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Is a New Model Needed?

Convergence… What was once considered to be telecom's Holy Grail is largely taken for granted. And with good reason: It's hard to think of a piece of gear--from hand-helds and desktops, to switches and servers, to network access and transmission equipment--that isn't multi-functional, equally adept at working with voice, video and data over a mix of wired and wireless networks. Our communications is more converged, more unified, than at any time in history, and the direction and slope of this curve isn’t going to change.

The ongoing blurring of technology boundaries has resulted in a major shakeup among the vendors. Nobody can argue that Cisco has a grip on the lead, but if Microsoft's Lync turns out to be to all--or even most--of what it's cracked up to be, Cisco will face its strongest challenge to date. Meanwhile, Avaya is trumpeting Aura as the path to the future for two huge groups of customers--its own and Nortel's--and the combined size of its installed base is an enormous potential asset. Meanwhile, IT giants like IBM and HP are shoring up their communications and collaboration portfolios and are already having an impact on buyers' decisions.

And, of course, there's the Cloud. An altogether new delivery system for communications and collaboration apps, and it has much appeal: Slash your capital budget and maybe your headcount as well. In this crappy economy, no enterprise can afford not to consider what the Cloud has to offer. Seeing the Cloud opportunity, Skype just hired a new CEO, Tony Bates, who knows the enterprise market well--Skype spirited him away from Cisco where he led its Enterprise and SMB businesses.

So let's review the bidding--converged, unified communications has arrived, and while the there are still significant gaps--interoperability and management tools being high on the list--the impact of UC is already being felt. Many UC deployments are aimed at narrowly-defined targets of opportunity, and before major rollout can occur, there is a need to re-examine the existing communications and collaboration requirements and systems, and make decisions about architecture and focus.

And there are new players, as well as many familiar vendors who are in the process of redefining themselves. The net result: It can no longer be taken for granted that the vendor partners you had in previous decades are going to be your partners in the decade to come.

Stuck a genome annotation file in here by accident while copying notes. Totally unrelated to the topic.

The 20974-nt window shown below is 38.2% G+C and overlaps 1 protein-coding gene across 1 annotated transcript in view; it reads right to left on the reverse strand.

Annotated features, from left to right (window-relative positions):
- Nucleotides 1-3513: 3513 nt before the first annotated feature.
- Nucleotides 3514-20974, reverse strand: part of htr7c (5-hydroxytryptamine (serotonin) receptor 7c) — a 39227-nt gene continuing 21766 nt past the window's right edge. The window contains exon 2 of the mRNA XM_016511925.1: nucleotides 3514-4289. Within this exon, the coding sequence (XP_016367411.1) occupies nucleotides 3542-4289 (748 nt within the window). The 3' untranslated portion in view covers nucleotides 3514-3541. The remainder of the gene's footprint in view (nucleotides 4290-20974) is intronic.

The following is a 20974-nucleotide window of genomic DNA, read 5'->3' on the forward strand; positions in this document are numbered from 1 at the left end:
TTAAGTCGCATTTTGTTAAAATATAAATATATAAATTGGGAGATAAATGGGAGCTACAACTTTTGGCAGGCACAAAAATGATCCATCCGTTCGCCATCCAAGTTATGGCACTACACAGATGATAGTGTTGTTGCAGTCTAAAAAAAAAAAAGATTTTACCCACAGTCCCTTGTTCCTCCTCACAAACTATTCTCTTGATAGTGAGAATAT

These inter-related issues form the backdrop against which we’ll present our first Enterprise Connect conference, Feb 28-Mar 3, and finding ways to cope with them will be the cornerstone of the conference sessions and, I'm sure, the expo floor as well. Two programs, in particular, merit your attention.

On Tuesday, March 1, our opening general session will feature a panel of IT execs giving their take on whether a new model is needed for enterprise communications and collaboration. For example, we’re all used to making architecture decisions--and vendor partner decisions--based on the three traditional pillars of enterprise communications--voice, data and video. But will that triad continue to be relevant in a converged, unified environment? Will the familiar triad be replaced with a new one--choices organized around the desktop, the network and the Cloud?

And for two days during Enterprise Connect, on February 28 and March 1, we’re running a special Strategies Summit. Targeted at the top of enterprise IT organizations, the Summit will focus on a few linchpin issues--the choice of platform, the readiness of the Cloud, and getting communications/collaboration strategies aligned with data center strategies--that will determine both how organizations proceed in the coming decade and with which partners.

These foundation issues have been smoldering for some time and it'll take more than a few sessions at Enterprise Connect to resolve them. But it's critical that the job start sooner rather than later, and in Orlando we intend to get things moving in the right direction. Registration is open and I hope to see you there.